in february 2008, ceramic crucibles of america was notified by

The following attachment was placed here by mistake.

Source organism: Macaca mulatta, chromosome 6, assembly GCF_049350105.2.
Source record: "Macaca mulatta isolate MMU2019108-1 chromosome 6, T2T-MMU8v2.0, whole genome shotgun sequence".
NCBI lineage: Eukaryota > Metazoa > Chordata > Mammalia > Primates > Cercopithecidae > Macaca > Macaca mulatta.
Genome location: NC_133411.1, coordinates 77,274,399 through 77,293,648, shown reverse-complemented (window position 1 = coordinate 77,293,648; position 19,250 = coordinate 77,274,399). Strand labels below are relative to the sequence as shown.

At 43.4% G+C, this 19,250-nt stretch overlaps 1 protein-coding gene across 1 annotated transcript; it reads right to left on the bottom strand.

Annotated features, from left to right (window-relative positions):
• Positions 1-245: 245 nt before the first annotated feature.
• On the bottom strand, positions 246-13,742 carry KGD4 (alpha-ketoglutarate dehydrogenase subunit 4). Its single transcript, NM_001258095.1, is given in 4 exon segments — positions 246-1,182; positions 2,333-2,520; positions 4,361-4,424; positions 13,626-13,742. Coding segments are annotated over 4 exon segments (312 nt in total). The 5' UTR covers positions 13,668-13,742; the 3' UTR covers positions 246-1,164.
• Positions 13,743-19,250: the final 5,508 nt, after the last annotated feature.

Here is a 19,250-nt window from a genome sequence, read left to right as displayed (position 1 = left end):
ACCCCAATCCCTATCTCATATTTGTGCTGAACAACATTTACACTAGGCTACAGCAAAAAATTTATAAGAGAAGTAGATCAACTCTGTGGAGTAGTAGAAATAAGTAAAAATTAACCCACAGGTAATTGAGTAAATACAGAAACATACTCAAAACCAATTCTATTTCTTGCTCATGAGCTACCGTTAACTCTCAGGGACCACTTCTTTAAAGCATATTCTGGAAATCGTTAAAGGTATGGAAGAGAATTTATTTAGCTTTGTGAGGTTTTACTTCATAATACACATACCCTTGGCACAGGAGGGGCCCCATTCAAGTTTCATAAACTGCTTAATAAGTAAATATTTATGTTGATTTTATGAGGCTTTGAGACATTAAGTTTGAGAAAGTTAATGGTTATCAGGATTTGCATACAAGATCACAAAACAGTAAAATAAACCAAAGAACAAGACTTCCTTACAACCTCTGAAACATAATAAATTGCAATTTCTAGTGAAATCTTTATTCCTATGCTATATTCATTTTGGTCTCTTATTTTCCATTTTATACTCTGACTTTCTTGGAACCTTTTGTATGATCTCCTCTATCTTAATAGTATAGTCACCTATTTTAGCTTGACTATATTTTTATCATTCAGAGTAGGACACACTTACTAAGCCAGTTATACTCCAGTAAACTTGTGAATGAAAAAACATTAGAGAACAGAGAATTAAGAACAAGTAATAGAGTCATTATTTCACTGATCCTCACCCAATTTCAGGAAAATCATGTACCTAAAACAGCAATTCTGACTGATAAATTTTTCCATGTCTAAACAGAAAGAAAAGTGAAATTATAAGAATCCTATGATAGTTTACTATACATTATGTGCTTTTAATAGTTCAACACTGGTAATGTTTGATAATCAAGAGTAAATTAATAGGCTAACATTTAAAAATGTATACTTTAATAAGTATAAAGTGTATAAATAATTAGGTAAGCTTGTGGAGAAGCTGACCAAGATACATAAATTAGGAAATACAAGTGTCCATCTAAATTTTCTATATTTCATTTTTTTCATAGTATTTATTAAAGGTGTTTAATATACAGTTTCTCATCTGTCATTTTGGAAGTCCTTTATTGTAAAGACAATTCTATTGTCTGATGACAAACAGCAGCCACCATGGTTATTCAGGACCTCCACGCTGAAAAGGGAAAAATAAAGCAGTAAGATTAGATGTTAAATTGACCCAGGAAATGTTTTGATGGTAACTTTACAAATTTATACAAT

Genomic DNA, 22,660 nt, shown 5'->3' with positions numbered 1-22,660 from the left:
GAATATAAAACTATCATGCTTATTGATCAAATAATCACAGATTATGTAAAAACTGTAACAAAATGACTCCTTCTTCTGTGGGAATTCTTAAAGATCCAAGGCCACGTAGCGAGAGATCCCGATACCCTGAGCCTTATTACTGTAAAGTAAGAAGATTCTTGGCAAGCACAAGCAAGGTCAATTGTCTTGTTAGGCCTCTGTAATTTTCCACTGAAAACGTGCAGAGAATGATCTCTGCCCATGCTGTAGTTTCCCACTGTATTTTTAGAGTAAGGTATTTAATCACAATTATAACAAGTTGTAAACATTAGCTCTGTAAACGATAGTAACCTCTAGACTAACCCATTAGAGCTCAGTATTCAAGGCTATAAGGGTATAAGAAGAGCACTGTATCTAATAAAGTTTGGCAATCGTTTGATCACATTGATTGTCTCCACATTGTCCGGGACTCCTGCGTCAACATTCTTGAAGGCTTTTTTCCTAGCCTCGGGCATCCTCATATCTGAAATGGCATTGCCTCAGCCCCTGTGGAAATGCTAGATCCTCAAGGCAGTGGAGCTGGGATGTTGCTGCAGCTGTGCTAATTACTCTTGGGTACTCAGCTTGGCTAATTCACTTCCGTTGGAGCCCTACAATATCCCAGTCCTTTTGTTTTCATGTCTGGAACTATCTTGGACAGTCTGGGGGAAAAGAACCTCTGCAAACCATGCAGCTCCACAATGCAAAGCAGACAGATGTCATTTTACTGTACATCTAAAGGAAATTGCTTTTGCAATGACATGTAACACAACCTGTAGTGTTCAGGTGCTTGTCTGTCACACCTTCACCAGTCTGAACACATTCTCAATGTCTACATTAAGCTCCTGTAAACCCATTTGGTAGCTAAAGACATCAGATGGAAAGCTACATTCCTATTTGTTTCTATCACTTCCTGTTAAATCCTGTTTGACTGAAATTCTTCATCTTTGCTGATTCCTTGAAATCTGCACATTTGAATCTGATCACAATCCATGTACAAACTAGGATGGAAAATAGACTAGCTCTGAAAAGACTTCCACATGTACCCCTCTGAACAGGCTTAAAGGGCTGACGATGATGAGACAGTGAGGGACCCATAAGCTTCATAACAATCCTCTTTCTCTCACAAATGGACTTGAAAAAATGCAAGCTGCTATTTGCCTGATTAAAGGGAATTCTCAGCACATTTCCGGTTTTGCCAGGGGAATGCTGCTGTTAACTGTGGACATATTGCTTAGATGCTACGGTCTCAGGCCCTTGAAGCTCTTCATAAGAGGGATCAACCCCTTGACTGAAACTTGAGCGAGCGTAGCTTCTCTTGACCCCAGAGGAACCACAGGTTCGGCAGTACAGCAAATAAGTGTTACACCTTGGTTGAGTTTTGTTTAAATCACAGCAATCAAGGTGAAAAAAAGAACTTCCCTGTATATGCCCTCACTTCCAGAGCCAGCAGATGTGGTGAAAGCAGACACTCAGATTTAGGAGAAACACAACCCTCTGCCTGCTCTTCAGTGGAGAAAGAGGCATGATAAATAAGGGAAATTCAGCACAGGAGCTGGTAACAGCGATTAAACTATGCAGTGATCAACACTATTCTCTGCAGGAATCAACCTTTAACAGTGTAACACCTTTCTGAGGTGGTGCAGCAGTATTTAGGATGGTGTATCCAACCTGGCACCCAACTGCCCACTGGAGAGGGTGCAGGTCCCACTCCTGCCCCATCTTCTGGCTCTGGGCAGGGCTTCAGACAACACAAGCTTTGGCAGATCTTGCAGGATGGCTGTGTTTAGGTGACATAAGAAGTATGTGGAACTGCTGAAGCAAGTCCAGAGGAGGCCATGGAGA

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in february 2008, ceramic crucibles of america was notified by the state of colorado that the state was investigating the company’s durango facility to determine if there were any violations of federal or state environmental laws. in formulating your opinion on the 2007 financial statements, you determined that, based primarily on management’s representations, the investigation did not pose a serious threat to the company’s financial well-being. the company subsequently retained a local law firm to represent it in dealing with the state commission. at the end of 2007, you concluded that the action did not represent a severe threat. however, you have just received the attorney’s letter, which is a little unsettling. it states: on january 31, 2008, the u.s. environmental protection agency (epa) listed the durango site in durango, colorado, on the national priorities list under the comprehensive environmental response, compensation, and liability act (superfund). the site includes property adjoining the western boundary of ceramic crucibles’ plant in durango and includes parts of ceramic crucibles’ property. the epa has listed ceramic crucibles as one of the three “potentially responsible parties” (“prps”) that may be liable for the costs of investigating and cleaning up the site. the epa has authorized $400,000 for a “remedial investigation and feasibility study” of the site, but that study will not begin until sometime later in 2008. thus, we do not deem it possible or appropriate at this time to evaluate this matter with regard to potential liability or cost to the company. you immediately set up a meeting with dave buff, ceramic crucibles’ vice president; ron bonner, the company’s attorney; and margaret osmond, an attorney who specializes in epa-related issues. at the meeting you ascertain that • ceramic crucibles bought the durango facility from tw industries in 1997. • tw industries had operated the facility as a manufacturer of ceramic tiles, and it had used lead extensively in incorporating color into the tile. • the site has been placed on the national priorities list (“the list”) apparently because each state must have at least one site on the list. all sites on the list are rated on a composite score that reflects the relative extent of pollution. the durango site has a rating of 8.3 compared to a rating of no less than 25 for the other sites on the list. • the most severe lead pollution (based on toxicity) is in an area located on the other side of a levee behind ceramic crucibles’ facilities. although the area close to the building contains traces of lead pollution, the toxicity in this area is about 50 parts per million (ppm), compared to 19,000 ppm beyond the levee. • although ceramic crucibles used lead in coloring its crucibles until about 1999, the lead was locked into a ceramic glaze that met fda requirements for appliances used in the preparation of food. apparently, the acids used in determining the leaching properties of lead for epa tests are stronger than that used by the fda. since 1999, ceramic crucibles has used lead-free mud in its crucibles. • affidavits taken from present and former employees of ceramic crucibles indicate that no wastewater has been discharged though the levee since ceramic crucibles acquired the property in 1997. • the other prps and tw industries are viable companies that should be in a position to meet their responsibilities resulting from any possible epa action. materiality for purposes of evaluating a potential loss is $10 million to $13 million. this is based on the assumption that the loss would be deductible for income tax purposes. in that case, the loss would represent a reduction in stockholders’ equity of 4.5 percent to 7.0 percent. your best guess is that the company’s exposure does not exceed that amount. further, based on the financial strength of the company and its available lines of credit, you believe such an assessment would not result in financial distress to the company. the creation of the environmental protection agency (epa) and that of the comprehensive environmental response, compensation, and liability act is a result of the increasing concern of americans about pollution. an amendment to the act permits the epa to perform the cleanup. the epa has a national priorities list of several thousand sites thought to be severely damaged. the average cost of conducting remedial investigation and feasibility studies ranges from $750,000 to over $1 million, and such studies may take as long as three years. cleanup costs can often exceed $10 million to $12 million. it is said that the current estimates of $100 billion to clean up nonfederal hazardous waste sites may be conservative. the law requires the epa to identify toxic waste sites and request records from prps. the prps are responsible for the cost of cleanup, but if they lack the funds, the epa uses its funds for the cleanup. the epa has spent $3.3 billion from its trust fund and collected only $65 million from polluters since the passage of the legislationrequireda. how would this type of contingency be classified in the accounting literature, and how should it be accounted for?b. would the amount be material to the financial statements?c. what additional evidence would you gather, and what kinds of representations should you require from the client?d. should the investigation affect your opinion on those financial statements?
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